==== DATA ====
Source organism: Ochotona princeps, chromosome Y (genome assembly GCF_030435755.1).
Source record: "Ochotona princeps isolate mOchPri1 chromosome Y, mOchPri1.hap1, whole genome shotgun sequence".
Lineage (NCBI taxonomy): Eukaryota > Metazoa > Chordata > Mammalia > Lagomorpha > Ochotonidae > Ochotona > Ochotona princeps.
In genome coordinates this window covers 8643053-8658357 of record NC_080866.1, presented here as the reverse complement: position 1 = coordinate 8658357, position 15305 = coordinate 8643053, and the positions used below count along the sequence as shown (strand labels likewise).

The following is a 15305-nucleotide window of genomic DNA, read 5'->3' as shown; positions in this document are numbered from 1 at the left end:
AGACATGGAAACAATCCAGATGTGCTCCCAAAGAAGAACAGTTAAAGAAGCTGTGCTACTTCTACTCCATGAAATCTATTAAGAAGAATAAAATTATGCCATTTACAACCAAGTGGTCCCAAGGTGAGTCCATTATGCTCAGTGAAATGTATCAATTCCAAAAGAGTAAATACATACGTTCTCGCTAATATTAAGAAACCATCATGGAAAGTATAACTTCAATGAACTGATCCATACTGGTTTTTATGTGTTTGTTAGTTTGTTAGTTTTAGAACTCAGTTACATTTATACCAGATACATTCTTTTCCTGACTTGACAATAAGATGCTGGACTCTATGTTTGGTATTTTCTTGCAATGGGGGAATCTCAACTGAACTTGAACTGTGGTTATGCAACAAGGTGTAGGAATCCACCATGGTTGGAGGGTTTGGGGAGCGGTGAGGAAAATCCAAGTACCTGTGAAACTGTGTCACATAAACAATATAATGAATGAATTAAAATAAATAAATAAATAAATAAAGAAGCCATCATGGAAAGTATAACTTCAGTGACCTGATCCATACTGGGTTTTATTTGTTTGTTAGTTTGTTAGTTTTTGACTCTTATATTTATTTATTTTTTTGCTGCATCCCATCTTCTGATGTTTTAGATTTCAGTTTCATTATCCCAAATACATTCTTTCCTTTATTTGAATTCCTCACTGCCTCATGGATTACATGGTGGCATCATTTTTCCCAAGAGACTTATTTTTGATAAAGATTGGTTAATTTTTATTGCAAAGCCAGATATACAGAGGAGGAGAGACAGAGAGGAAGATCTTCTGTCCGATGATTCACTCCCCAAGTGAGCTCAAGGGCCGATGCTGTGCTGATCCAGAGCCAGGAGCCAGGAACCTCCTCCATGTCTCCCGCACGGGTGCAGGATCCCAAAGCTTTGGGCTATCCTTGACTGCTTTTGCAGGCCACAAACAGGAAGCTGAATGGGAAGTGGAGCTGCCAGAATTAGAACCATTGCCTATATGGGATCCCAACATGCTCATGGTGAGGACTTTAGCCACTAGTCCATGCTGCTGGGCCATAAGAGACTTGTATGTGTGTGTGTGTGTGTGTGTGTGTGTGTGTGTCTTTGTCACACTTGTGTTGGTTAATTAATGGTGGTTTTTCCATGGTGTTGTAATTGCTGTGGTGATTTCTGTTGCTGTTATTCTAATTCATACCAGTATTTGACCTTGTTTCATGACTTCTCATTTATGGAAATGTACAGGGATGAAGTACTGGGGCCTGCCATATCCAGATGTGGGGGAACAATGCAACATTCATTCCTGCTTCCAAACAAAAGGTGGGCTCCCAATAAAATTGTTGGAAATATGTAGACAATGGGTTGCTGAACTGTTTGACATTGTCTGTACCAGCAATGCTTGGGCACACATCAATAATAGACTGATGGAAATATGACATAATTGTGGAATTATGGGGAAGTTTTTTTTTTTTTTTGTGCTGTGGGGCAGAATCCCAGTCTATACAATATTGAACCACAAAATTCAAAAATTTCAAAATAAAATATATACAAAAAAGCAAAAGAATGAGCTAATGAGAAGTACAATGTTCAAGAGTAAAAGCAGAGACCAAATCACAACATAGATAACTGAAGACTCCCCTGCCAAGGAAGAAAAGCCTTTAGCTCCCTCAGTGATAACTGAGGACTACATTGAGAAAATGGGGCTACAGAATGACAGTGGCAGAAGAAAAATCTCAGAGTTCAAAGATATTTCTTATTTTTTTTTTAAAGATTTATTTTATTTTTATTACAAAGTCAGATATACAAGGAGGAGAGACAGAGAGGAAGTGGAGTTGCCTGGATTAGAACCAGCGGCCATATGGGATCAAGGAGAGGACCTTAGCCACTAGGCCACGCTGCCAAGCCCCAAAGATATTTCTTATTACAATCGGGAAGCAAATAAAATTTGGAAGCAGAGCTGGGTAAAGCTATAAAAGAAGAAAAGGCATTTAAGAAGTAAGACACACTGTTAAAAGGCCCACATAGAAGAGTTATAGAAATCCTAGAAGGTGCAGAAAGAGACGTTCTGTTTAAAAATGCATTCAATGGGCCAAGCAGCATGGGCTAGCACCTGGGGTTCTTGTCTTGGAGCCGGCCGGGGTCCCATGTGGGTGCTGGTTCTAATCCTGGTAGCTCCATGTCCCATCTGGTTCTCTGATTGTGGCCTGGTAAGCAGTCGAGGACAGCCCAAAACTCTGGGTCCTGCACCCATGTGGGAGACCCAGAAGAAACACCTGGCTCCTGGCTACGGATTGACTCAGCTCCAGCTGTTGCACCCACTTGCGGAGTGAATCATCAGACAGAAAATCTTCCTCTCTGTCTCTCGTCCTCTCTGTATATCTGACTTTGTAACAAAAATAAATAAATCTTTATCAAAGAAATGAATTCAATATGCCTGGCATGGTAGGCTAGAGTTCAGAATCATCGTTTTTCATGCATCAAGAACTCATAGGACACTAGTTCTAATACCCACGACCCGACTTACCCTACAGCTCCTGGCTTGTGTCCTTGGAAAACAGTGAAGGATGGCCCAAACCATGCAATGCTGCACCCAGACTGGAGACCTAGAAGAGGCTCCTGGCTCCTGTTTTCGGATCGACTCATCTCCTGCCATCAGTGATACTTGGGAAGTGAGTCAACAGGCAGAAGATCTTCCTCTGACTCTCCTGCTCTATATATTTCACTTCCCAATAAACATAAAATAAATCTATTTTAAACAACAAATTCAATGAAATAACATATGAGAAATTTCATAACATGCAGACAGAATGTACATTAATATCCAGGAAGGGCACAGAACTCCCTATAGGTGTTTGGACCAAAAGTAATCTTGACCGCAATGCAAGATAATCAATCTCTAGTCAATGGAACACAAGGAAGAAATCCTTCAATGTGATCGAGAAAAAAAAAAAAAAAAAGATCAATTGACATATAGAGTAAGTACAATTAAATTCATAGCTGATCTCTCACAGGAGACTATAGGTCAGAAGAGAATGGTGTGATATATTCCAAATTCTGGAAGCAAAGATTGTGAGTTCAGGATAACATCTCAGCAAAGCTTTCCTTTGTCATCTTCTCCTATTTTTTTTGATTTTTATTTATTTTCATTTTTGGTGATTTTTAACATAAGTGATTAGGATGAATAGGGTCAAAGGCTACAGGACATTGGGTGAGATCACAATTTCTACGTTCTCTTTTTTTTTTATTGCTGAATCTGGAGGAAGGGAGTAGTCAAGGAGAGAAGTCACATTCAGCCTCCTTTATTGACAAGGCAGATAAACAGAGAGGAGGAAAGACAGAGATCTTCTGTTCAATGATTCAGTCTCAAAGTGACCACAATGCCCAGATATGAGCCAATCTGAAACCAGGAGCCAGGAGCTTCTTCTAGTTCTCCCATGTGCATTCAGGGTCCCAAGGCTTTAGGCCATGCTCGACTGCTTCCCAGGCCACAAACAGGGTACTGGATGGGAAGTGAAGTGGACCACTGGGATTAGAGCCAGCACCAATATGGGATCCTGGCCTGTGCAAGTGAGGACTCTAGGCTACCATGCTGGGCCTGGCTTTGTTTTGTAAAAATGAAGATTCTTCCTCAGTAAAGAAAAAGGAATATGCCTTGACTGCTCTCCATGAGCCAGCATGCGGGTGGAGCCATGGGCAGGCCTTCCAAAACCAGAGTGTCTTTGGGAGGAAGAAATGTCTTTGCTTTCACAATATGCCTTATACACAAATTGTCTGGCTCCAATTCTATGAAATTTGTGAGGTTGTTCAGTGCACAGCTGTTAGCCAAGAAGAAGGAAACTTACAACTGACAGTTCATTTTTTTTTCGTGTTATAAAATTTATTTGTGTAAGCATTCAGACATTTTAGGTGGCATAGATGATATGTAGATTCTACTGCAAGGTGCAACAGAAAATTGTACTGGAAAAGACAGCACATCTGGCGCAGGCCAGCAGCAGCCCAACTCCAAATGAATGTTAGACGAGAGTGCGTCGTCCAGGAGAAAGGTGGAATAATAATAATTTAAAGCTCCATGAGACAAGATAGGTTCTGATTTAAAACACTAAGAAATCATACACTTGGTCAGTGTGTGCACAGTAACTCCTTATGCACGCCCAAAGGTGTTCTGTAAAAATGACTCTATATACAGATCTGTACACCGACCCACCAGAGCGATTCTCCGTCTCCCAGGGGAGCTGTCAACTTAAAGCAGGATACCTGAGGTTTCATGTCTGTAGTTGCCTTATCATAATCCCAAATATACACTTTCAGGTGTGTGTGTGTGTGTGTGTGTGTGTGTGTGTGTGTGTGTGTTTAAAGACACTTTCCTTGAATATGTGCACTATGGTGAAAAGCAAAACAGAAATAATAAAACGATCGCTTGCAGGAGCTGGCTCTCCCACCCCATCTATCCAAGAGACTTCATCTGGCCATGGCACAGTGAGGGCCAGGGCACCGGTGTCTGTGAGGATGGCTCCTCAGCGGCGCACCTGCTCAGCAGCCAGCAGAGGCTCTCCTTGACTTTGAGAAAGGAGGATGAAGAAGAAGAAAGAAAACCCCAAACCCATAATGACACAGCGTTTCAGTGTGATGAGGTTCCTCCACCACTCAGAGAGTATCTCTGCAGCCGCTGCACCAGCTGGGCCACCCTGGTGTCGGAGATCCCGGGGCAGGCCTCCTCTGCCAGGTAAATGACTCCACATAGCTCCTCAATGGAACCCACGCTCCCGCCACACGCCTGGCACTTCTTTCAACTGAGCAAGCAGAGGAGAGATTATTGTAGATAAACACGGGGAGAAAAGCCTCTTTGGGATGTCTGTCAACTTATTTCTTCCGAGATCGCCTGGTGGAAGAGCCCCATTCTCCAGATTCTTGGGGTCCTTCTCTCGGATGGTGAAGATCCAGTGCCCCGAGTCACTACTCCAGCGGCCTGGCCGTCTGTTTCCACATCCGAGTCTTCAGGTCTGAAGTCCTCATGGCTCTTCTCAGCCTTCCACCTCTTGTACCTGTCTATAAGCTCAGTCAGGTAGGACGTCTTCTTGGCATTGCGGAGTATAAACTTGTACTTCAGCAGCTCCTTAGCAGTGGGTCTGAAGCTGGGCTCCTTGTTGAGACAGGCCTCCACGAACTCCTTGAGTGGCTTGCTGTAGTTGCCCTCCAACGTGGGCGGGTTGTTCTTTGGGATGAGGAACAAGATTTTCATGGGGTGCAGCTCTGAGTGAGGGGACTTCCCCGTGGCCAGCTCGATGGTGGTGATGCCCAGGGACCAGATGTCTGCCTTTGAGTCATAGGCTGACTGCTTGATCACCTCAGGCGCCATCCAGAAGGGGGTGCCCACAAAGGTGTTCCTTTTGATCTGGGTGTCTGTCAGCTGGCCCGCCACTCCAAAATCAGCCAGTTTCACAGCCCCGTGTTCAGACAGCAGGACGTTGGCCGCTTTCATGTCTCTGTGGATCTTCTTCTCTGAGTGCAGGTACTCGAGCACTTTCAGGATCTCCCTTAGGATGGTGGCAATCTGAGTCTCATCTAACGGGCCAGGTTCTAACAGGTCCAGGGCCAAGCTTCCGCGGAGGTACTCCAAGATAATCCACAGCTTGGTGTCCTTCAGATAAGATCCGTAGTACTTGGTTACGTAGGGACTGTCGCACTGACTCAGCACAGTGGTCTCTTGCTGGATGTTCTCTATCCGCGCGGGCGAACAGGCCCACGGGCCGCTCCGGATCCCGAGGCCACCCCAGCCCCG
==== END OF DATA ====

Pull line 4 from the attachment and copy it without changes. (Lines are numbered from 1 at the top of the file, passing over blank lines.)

In genome coordinates this window covers 8643053-8658357 of record NC_080866.1, presented here as the reverse complement: position 1 = coordinate 8658357, position 15305 = coordinate 8643053, and the positions used below count along the sequence as shown (strand labels likewise).